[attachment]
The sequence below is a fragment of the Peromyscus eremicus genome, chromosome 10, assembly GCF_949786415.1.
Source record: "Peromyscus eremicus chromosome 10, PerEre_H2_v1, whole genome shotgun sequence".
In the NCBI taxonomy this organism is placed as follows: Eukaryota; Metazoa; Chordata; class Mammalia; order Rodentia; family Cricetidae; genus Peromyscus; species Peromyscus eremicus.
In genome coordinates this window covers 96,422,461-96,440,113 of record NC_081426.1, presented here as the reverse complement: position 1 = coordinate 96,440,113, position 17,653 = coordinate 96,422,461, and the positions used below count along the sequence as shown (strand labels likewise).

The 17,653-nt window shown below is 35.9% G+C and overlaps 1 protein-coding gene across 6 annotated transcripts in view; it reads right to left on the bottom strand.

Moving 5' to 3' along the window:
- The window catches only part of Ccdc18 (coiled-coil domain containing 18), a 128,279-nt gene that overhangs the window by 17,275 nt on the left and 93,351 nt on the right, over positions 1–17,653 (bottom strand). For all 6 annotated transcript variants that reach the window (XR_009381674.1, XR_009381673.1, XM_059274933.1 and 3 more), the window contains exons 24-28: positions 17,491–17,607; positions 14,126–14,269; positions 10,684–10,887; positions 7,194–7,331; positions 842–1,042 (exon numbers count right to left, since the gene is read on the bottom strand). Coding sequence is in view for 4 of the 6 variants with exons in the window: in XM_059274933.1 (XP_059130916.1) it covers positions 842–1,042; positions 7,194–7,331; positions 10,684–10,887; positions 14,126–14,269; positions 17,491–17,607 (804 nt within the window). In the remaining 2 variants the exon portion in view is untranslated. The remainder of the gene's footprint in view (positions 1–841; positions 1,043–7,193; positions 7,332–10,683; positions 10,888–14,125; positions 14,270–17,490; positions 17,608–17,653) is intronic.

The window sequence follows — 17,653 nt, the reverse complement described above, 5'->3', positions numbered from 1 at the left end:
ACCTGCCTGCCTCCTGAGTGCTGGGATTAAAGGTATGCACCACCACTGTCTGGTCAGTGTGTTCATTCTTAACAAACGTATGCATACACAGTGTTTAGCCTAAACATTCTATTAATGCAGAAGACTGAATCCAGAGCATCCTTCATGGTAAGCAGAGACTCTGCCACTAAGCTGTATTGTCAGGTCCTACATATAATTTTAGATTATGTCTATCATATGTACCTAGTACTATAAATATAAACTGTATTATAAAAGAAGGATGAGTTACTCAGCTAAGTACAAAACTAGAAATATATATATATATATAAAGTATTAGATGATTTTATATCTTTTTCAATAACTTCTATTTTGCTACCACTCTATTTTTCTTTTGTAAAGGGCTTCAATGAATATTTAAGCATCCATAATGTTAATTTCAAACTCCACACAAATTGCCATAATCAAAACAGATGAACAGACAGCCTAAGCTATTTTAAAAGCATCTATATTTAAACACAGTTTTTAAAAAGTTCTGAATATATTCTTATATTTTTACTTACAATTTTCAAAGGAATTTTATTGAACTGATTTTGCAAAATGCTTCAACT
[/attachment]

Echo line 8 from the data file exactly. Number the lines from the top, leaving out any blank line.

The window sequence follows — 17,653 nt, the reverse complement described above, 5'->3', positions numbered from 1 at the left end: